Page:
Attorney General Merrick Garland will tell the House Judiciary Committee on Thursday that federal prosecutors "are doing exactly what they are expected to do" in seeking accountability for the "intolerable assault" on the Capitol on Jan. 6, Axios has learned.
Why it matters: Allies of former President Trump, including Republican members of Congress, have criticized the department's treatment of rioters charged with crimes and sought to recast the insurrection as a righteous protest. Garland's testimony will be his first appearance before the panel.
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The hearing comes as the Justice Department faces a series of contentious issues, including the enforcement of subpoenas issued by the Jan. 6 Select Committee, complaints about Texas' restrictive new abortion law and a crush of migrants at the southern border.
What he's saying: In his 12-page opening statement, obtained by Axios, Garland writes, "The violence we witnessed [on Jan. 6] was an intolerable assault, not only on the Capitol and the brave law enforcement personnel who sought to protect it, but also on a fundamental element of our democracy: the peaceful transfer of power."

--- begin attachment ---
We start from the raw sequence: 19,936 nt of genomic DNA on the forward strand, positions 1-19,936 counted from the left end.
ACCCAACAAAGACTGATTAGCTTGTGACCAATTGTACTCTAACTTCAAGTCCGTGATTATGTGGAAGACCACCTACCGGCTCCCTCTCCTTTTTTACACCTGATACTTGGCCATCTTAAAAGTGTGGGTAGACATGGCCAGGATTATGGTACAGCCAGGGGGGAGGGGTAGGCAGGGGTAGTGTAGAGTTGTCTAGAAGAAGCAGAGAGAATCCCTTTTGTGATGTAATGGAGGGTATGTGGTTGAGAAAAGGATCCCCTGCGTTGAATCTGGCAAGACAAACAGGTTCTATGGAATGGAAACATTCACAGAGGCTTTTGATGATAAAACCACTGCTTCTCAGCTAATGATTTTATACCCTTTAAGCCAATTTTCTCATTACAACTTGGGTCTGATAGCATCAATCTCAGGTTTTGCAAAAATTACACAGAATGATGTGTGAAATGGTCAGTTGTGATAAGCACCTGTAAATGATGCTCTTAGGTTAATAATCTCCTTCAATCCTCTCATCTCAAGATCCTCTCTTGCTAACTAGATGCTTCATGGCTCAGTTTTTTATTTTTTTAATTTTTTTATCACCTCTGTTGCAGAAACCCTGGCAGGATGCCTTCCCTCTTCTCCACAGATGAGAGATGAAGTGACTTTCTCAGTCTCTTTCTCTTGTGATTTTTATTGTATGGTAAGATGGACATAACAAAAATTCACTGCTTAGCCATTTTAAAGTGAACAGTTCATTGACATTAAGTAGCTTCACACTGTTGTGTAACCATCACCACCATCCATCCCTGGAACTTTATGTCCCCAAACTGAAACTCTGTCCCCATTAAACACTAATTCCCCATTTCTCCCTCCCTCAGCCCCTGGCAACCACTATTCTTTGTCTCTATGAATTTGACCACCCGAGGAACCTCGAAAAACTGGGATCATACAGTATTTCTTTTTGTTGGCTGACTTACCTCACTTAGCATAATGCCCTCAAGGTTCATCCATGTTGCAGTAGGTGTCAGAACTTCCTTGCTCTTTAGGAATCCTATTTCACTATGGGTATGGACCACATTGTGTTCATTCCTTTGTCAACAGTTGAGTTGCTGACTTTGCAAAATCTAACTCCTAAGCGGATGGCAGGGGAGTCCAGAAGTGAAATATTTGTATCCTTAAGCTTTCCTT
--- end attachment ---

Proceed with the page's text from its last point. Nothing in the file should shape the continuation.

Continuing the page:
"In response to that attack, the Justice Department has undertaken an extraordinary effort to ensure that the perpetrators of criminal acts on January 6 are held accountable."
"To date, 55 of 56 FBI field offices have opened investigations. Citizens from across the country have provided more than 200,000 digital media tips, and the FBI continues to request the public's assistance in identifying individuals sought in connection to the January 6 attack."
"And in less than 300 days, approximately 650 defendants have been arrested in nearly all 50 states for their roles in the attack."
Rep. Jerry Nadler (D-N.Y.), chair of the Judiciary Committee, will address the Jan. 6 attack in his opening statement, too. According to excerpts of his remarks, also obtained by Axios, Nadler will say:
"This growth in extremist ideology is echoed in an epidemic of violence and intimidation directed at our health care professionals, teachers, essential workers, school board members and election workers."
"There is a broader pattern here. In each of these cases - former President Trump's big lie, the rise in hate crimes against citizens of Asian descent, and the growing threats of violence against public servants - the same set of individuals have leveraged the same sorts of misinformation, stoked the same sorts of grievances and shown remarkably little interest in solving our problems."
Details: The hearing on oversight of the DOJ will take place 10am ET in the Congressional Auditorium.
Editor's note: This story has been updated to include Rep. Nadler's remarks.